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Discussion Starter · #1 ·
I recently installed LED interior lights and LED back-up lights on my 2019 Honda Passport Elite. I purchase the two kits at Amazon, one for all the interior lights and one for the back-up lights. The 13 white interior LED light kit was just under $20.00 and the Back-up white (6000K) LED light kit was just under $15.00.

https://www.amazon.com/LEDpartsNow-...partsnow+honda+passport&qid=1610505340&sr=8-2

https://www.amazon.com/D15-Lighting...eywords=D15+led+lights&qid=1610505152&sr=8-22

Installation of the interior lights was under 30 minutes because I also did some measurements and the back-up lights were under 2 minutes. The interior lights come in several colors and since the ambient and dash lighting theme is white in the Passport, that is what I selected. I found the LEDs to be white with no blue tint and no yellow reflections from the substrate. Obviously trying to convey the color/temperature of the interior LED lights is hard because of the camera and the viewing monitor. So, if you enter your Passport the engine start button will flash an LED white ring and that is the white, I subjectively see these LEDs. Also last year I added the LED illuminated sill trim and they appear to be the same white [Photo1]. The LED back-up lights also seem to be about the same color.

The tools that I used are shown in a picture below [Photo 2]. The fuse puller was used to remove most of the lamps without using the tape trick (some lamps can be very hot). I tried using the trim removal tool that most have used but mine was a little too thick and did not work very well. So, I switched to the metal blade pry tool in the picture which worked great and I did not scratch anything. The third tool is a plastic wedge that popped out the visor fuse like lamps. The small flat blade screwdriver was used to pop off the visor plastic lenses. There is a small notch at the bottom of these lenses where the screwdriver can be inserted. If you are worried about scraping the lenses or surrounding area you could use painters’ tape, but I did not. All the interior LEDs are polarity sensitive in this kit and some are marked with a + and -. So just test and make sure they light up before re-installing the lens covers.



Row 1 in the picture [Photo 3] shows the five map/cargo LEDs. They are noticeably brighter than the stock lamps. They also dim when shutting off. The first and second row map lens can be pried off near the hinge points using the pry tool. The cargo light in the rear also pops off pretty easily using the pry tool. Row 2 are the four vanity LEDs. For me they were too bright head-on so I rotated them in slightly towards the mirror. Row 3, the first two are the smallest LEDs for the Glove compartment and the center console. I only replaced the center console and it was very easy to just pull out the round lamp bezel and then replace with the LED. The last two LEDs in Row 3 are for the front door courtesy lights and there are four tabs on the door lenses. I just used the pry tool at the top center of the lenses and popped them off. These LEDs are much brighter than the stock lamps and really light up the ground even for the back door area when it is open.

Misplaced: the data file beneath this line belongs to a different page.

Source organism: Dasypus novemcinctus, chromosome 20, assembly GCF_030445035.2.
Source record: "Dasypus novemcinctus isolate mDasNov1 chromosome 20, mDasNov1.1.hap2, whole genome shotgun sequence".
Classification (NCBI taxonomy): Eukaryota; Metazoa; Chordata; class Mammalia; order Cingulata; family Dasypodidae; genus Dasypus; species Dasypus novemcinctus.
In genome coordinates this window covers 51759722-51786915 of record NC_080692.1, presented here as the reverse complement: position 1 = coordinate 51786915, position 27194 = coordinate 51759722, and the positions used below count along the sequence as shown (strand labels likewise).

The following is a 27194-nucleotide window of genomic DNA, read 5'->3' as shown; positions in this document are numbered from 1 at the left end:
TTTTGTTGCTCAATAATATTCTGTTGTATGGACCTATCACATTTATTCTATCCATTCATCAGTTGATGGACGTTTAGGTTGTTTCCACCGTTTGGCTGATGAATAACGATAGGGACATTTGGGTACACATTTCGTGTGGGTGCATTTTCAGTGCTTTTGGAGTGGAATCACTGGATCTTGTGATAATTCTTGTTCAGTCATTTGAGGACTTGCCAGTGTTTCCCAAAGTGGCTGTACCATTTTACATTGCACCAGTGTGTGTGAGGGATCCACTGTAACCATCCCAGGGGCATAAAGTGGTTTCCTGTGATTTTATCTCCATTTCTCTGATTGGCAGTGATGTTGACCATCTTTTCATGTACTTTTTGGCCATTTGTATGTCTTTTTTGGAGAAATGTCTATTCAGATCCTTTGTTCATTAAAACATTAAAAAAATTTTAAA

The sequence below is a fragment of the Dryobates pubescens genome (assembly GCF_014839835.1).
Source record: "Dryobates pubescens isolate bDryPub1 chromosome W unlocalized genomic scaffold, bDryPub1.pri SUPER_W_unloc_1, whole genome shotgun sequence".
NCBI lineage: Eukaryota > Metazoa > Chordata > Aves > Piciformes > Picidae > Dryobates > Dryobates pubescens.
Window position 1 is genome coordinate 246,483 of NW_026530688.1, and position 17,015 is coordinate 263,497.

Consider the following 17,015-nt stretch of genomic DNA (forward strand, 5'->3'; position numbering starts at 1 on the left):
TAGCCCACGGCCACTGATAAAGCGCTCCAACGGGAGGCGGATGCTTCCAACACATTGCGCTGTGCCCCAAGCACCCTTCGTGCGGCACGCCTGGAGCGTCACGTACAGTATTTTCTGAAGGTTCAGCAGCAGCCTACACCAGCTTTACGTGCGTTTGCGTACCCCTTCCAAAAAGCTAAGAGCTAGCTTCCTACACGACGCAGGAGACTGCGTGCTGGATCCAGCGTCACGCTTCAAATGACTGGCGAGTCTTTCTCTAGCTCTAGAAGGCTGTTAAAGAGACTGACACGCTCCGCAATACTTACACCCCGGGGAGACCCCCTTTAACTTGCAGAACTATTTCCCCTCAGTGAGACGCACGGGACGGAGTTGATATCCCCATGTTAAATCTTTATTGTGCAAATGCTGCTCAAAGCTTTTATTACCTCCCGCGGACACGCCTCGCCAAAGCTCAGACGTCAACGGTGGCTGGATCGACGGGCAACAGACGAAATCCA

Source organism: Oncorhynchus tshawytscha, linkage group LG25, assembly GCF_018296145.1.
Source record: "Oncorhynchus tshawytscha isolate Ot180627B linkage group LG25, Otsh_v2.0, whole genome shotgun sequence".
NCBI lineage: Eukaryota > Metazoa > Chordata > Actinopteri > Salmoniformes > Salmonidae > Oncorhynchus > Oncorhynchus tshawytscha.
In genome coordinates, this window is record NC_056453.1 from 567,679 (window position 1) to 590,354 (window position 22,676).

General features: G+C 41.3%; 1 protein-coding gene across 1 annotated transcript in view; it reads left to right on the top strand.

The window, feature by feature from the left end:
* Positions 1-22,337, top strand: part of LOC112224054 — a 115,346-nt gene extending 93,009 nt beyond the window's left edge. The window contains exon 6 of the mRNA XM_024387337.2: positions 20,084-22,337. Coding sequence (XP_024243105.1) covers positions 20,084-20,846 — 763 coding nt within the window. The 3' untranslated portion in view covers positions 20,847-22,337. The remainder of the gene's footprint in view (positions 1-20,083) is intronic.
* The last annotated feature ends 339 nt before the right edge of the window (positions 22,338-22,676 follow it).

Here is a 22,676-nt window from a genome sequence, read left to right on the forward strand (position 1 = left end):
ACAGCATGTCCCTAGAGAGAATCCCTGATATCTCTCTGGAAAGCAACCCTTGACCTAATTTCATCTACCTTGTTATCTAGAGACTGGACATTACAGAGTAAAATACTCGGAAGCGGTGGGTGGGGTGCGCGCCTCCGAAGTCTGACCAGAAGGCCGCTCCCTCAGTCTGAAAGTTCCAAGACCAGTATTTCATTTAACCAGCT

To replace the back-up lamps, you just turn the lamp holder 1/8 of a turn counter-clockwise and remove the socket and replace the 7440 lamps with the back-up LED lights [Photo 4]. The picture [Photo 5] doesn’t really show that the LEDs are much brighter than the incandescent 7440 bulbs.

The overall difference of the LEDs is great [Photo 6] and I think for the few minutes to install and the low price it is a really good modification. I liked the results so much I bought a second set of the interior LEDs as a backup the coming years. That way I do not have to worry about color matching and light output if one fails.



I made some tables [Photo 7] showing the voltage, current, and wattage of both the incandescent lamps and the LED replacements. Please note wattage (P) is the product of voltage (V) times the current (I). If you notice a slight disagreement with the equation P = V x I wattage it is because it was measured on my power supply [Photo 8 (back-up LED array) and Photo 9] and the current changes as the devices warms up. There is a huge savings in terms of power and heat so using the LEDs is a good way to go. For example, take a look at the tables showing the back-up lights. The original incandescent lamp is marked Japan 7440 12volt, 21 watts. The nominal voltage, engine off for the Passport is 12 volts and I measured 11.9 volts. However, most equipment operates when the engine is running. So, with the engine idling I measured 14.1 volts which is normal. An industry standard is set at 13.8 volts and that is the voltage I used for the tables. Therefore, the back-up lights are not 21 watts but more like 26 – 28 watts with the engine on. With the back-up LED lights you get more illumination using 3.81 watts of power then the incandescent lights using 26.3 watts! This lower wattage has the added bonus of keeping the lenses and enclosure cooler. As a side note some car systems may see the lower current as a fault and will not work properly or generate error indicators. The two kits I purchased have not had any fault or operational problems. As you know a main area that might be a problem is turn signal lights. Some problems are not blinking properly (rapid flashing) or generating error indicators. Unfortunately, the fix is adding a high wattage resistor in parallel to draw more current and fool the system. As an example, putting a 6-ohm resistor in parallel with an LED array will draw around 2 more amps, (12 v/6 ohms = 2 amps with engine off). Also, you now have a blinking light so there is a duty cycle that comes into play in determining the wattage of the components. At this time, I am not going to upgrade those lights to LEDs but maybe in the future.